Loyalty seems like an important aspect of the band. Rejection Pact is the longest running active band on the Safe Inside Records roster and your partnership with Youth Energy Designs has really helped the band’s visual aesthetic flourish over the years. Both are unique and special milestones to look back on.
Were these relationships conscious aspects of the work you are doing?
I don’t think it was ever something that we intentionally set out to do, it just kind of has happened. I’ve known Chris for a really long time since and he understands the vibe that our band has been going for since day one and where we’re pulling from sonically and visually.
He and I constantly talk about branding within hardcore and aesthetic choices and how important it is for the visuals to match the sound/vibe of the band and how consistency is crucial. Keeping all of that in mind, we’re often on the same page and being that we’re so close, when he’s working on something for us, it’s a very open collaborative process and there’s no awkwardness to be honest with each other.
He really understands what we’re going for, he’s super talented so it makes the whole process smooth and working with your friends kicks ass.
We’ve always had a great working relationship with Burt/Safe Inside. I can be very honest with him and I think that’s important. He put out our 7-inch, when we were literally a local band who’d done one PNW run and had a demo tape. He invested money, time, and energy into getting our record into distros and in front of people we wouldn’t be able to otherwise.
You can write killer music, but if it’s not seen or heard by the right people, it can really be hard to take off and gain real momentum around it, so a label putting their faith in a newer band from Boise is not lost on us. He took a chance on us and we have always appreciated that. Burt lets us do what we want, which rocks.
I see a DIY label as a labor of love. Usually the people running a label have full time jobs, and are doing it because they want to help out bands put out their music physically and they believe in the band. Bands constantly jumping labels hinders the ability for a label to grow and develop into something cooler. I think mutually beneficial growth across hardcore is important and the less self-serving we can all be the better.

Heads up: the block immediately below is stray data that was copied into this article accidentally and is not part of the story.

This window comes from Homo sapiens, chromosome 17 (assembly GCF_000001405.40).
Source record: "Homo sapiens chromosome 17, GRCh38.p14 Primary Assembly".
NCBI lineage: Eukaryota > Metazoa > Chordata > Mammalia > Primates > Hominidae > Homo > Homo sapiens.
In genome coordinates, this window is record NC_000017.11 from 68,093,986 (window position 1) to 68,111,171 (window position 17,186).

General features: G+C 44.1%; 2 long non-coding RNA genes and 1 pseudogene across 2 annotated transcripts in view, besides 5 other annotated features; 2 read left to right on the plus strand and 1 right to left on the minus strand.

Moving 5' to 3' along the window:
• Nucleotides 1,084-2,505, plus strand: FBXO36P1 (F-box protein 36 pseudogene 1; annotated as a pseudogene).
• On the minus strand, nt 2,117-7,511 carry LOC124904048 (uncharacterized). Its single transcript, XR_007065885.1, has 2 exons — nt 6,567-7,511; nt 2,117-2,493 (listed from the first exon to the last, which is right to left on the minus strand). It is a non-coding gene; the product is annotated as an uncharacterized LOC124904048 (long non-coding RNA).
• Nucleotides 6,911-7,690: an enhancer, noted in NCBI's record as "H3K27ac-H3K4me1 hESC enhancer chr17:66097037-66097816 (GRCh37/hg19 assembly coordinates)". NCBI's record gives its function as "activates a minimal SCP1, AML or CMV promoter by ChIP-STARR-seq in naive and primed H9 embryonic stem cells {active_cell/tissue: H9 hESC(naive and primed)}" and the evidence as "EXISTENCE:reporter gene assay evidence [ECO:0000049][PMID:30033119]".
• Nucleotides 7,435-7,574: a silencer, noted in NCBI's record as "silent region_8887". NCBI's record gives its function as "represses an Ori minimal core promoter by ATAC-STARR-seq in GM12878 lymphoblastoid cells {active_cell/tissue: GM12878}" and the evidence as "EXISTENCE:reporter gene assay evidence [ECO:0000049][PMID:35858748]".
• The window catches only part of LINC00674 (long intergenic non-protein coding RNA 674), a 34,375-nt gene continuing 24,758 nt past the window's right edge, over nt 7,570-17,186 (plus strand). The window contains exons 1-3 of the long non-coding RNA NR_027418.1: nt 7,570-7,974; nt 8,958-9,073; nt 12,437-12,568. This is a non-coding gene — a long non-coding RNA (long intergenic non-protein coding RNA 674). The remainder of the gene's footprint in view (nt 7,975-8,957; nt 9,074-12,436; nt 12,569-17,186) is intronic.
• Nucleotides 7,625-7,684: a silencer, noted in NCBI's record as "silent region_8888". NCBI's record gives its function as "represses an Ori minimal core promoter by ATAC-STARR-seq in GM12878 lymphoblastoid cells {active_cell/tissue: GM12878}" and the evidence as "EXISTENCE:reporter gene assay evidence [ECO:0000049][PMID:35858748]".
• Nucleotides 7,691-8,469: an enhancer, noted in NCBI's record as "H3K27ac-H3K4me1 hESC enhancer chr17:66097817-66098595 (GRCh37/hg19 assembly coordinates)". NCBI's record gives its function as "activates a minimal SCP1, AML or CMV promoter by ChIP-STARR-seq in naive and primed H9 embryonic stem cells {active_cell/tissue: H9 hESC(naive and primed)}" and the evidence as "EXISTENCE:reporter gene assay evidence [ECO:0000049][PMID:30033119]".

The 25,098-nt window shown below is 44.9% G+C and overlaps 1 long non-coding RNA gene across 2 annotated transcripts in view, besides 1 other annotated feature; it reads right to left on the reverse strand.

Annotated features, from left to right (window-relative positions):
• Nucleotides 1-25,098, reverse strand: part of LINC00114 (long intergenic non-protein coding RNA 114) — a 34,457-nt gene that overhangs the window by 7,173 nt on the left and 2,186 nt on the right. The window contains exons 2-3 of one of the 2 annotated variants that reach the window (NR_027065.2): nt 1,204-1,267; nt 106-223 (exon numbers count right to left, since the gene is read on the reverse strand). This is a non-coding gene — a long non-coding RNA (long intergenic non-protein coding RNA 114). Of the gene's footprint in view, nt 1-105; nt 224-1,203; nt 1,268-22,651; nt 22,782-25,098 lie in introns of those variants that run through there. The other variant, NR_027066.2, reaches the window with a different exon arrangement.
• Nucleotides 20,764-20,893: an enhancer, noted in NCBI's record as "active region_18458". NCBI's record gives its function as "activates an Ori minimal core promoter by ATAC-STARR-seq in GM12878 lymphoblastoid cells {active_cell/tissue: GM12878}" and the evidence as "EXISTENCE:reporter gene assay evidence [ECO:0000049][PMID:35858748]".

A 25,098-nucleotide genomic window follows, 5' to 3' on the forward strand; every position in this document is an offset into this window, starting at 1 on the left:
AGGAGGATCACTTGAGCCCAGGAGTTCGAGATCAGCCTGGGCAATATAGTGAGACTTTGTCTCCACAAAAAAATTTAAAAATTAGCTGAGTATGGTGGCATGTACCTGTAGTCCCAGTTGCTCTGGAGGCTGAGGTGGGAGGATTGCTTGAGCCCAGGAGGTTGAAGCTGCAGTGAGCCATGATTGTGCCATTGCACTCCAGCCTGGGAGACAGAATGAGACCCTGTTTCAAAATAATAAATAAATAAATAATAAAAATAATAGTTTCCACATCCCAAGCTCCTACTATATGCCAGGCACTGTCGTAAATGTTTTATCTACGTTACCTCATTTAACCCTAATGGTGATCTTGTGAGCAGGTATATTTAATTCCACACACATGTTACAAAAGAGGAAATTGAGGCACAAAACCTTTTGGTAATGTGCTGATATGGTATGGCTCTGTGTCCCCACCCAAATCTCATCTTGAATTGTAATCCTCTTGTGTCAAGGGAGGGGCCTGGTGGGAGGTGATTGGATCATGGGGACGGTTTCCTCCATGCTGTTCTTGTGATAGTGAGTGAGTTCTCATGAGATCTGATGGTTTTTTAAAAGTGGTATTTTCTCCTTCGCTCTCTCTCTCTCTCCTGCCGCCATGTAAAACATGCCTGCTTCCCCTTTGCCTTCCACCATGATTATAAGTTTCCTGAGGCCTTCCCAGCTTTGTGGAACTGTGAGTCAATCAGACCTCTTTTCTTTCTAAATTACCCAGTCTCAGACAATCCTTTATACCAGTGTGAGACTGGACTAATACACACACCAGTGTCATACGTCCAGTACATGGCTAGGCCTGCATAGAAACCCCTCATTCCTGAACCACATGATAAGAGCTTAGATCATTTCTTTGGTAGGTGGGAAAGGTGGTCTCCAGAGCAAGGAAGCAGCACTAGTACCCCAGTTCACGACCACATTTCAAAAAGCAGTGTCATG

That said, we aren’t opposed to working with other people; we’ve had work commissioned by Andy Norton and aforementioned Ghost Bongo, we had a lathe record put out by Life Haunt Records in Canada, and we’ve had other friends do little things here and there.
We just like working with people who understand our band, who put on for us, are easy to work with, and understand what we’re going for.
Speaking of Safe Inside Records, the roster has ebbed and flowed over the years. While you certainly go hand in hand with bands like FAIM, Pain Strikes, Time and Pressure, and Headcount, there are definitely breaks in the label’s melodic hardcore streak with bands like SpiritWorld, Nowhere Roads, and Bazookatooth.
What have been some of your favorite releases from the label? We need a SIR Showcase in 2023, am I right?
I’ve enjoyed most of the releases on the label honestly but if I had to choose three I'd go with Pain Strikes, FAIM, and Stepping Stone.
SIR showcase is a must! I think that would be awesome. I’ve definitely echoed this before, and will continue to do so. I’ve always loved when labels did this and think it’s a cool chance to showcase the talent on a roster as well as getting the bands/label to all meet and what not.
Imagine each member gets to drive the van on the upcoming Pacific Northwest run. What are each of you playing when you have control of the aux cord?
Devin: Well first off…driving the van gives me major anxiety but if I am driving we’re listening to High Vis, Lurk, or some '00s moshcore playlist
Ralph: I’d like to play as much classic rock or trap music I can get away with or Vennu Mallesh “It’s My Life What Ever I Wanna Do”
Charlie: Andrew WK, I Get Wet and Thin Lizzy, Jailbreak.
Hunter: I’m playing an endless loop of my Radiohead playlist, because if I have to be sad, then everybody has to
Nate: Any ska that I can get away with…Less Than Jake, Streetlight Manifesto, and Mighty Mighty Bosstones
As a whole..we’re probably going to be listening to way too much Longmont Potion Castle since that is the van staple for every tour.
What’s the last movie each of you saw in theaters?
Devin: The Black Phone
Charlie: Jackass Forever
Nate: Apocalypse Now at the Balboa in San Francisco
Hunter: Crimes of the Future
Ralph: Dr. Strange in the Multiverse of Madness
Album of the Year for each of you so far?
Devin: Peace Test, Pry
Charlie: Drug Church, Hygiene
Nate: FAIM, FAIM (reissue)
Ralph: A Wilhelm Scream, Lose Your Delusion or Kendrick Lamar, Mr. Morale & the Big Steppers
Hunter: (EP)Volcano - Fool 2 Tha Game / (LP) Terror - Pain into Power / (Single) End It - "Hatekeeper"
The last words are yours:
Thank you, Thomas, for taking the time to speak with me and Carlos/No Echo for publishing the interview, Stream the new flexi on whatever streaming platform you prefer, read through the lyrics, and if you fuck with physical media, pick up the new flexi from Safe Inside Records, and if you live in the PNW you can get one from us on our weekend later this month.
Boise Hardcore Forever.
Catch Rejection Pact on their Pacific Northwest Coast Weekender this summer:
The band will also be performing at Act Like You Know Fest in Tulsa, Oklahoma this November:
Rejection Pact on social media: Facebook | Instagram | Bandcamp